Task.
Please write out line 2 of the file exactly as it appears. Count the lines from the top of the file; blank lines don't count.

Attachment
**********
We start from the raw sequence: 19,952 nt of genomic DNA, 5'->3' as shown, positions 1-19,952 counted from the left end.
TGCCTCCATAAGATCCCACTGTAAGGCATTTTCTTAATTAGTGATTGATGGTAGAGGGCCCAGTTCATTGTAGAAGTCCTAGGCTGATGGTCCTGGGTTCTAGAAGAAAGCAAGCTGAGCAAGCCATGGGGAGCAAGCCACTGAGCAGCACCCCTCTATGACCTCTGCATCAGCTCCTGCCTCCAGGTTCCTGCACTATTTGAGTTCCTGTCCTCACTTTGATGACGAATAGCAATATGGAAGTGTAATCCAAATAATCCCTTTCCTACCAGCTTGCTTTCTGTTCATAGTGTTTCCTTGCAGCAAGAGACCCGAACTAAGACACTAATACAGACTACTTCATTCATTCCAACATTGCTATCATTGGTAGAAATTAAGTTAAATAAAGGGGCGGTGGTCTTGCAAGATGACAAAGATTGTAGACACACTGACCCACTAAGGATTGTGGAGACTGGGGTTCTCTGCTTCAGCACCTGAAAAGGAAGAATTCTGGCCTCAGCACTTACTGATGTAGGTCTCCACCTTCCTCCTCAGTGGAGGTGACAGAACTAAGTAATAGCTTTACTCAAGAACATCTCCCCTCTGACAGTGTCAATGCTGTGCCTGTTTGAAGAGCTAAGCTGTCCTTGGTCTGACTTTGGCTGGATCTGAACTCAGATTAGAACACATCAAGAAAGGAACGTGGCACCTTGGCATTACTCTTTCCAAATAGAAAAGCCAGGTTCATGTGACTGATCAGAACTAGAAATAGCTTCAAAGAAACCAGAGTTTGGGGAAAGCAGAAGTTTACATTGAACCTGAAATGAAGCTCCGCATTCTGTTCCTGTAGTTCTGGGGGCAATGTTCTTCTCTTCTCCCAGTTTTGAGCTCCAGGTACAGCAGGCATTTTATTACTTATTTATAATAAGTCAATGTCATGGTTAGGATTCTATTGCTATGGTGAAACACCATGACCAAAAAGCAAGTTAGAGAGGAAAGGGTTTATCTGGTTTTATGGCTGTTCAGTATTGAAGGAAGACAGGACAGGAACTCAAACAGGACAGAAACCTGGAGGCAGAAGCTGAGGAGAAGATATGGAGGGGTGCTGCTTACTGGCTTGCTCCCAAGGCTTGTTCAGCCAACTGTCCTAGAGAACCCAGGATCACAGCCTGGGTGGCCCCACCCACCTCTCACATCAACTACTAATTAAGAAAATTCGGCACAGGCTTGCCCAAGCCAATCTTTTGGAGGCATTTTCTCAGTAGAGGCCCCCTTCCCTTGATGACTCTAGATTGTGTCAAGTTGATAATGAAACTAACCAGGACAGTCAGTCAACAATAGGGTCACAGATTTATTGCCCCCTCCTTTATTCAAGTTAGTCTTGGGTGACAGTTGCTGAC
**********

TGCCTCCATAAGATCCCACTGTAAGGCATTTTCTTAATTAGTGATTGATGGTAGAGGGCCCAGTTCATTGTAGAAGTCCTAGGCTGATGGTCCTGGGTTCTAGAAGAAAGCAAGCTGAGCAAGCCATGGGGAGCAAGCCACTGAGCAGCACCCCTCTATGACCTCTGCATCAGCTCCTGCCTCCAGGTTCCTGCACTATTTGAGTTCCTGTCCTCACTTTGATGACGAATAGCAATATGGAAGTGTAATCCAAATAATCCCTTTCCTACCAGCTTGCTTTCTGTTCATAGTGTTTCCTTGCAGCAAGAGACCCGAACTAAGACACTAATACAGACTACTTCATTCATTCCAACATTGCTATCATTGGTAGAAATTAAGTTAAATAAAGGGGCGGTGGTCTTGCAAGATGACAAAGATTGTAGACACACTGACCCACTAAGGATTGTGGAGACTGGGGTTCTCTGCTTCAGCACCTGAAAAGGAAGAATTCTGGCCTCAGCACTTACTGATGTAGGTCTCCACCTTCCTCCTCAGTGGAGGTGACAGAACTAAGTAATAGCTTTACTCAAGAACATCTCCCCTCTGACAGTGTCAATGCTGTGCCTGTTTGAAGAGCTAAGCTGTCCTTGGTCTGACTTTGGCTGGATCTGAACTCAGATTAGAACACATCAAGAAAGGAACGTGGCACCTTGGCATTACTCTTTCCAAATAGAAAAGCCAGGTTCATGTGACTGATCAGAACTAGAAATAGCTTCAAAGAAACCAGAGTTTGGGGAAAGCAGAAGTTTACATTGAACCTGAAATGAAGCTCCGCATTCTGTTCCTGTAGTTCTGGGGGCAATGTTCTTCTCTTCTCCCAGTTTTGAGCTCCAGGTACAGCAGGCATTTTATTACTTATTTATAATAAGTCAATGTCATGGTTAGGATTCTATTGCTATGGTGAAACACCATGACCAAAAAGCAAGTTAGAGAGGAAAGGGTTTATCTGGTTTTATGGCTGTTCAGTATTGAAGGAAGACAGGACAGGAACTCAAACAGGACAGAAACCTGGAGGCAGAAGCTGAGGAGAAGATATGGAGGGGTGCTGCTTACTGGCTTGCTCCCAAGGCTTGTTCAGCCAACTGTCCTAGAGAACCCAGGATCACAGCCTGGGTGGCCCCACCCACCTCTCACATCAACTACTAATTAAGAAAATTCGGCACAGGCTTGCCCAAGCCAATCTTTTGGAGGCATTTTCTCAGTAGAGGCCCCCTTCCCTTGATGACTCTAGATTGTGTCAAGTTGATAATGAAACTAACCAGGACAGTCAGTCAACAATAGGGTCACAGATTTATTGCCCCCTCCTTTATTCAAGTTAGTCTTGGGTGACAGTTGCTGAC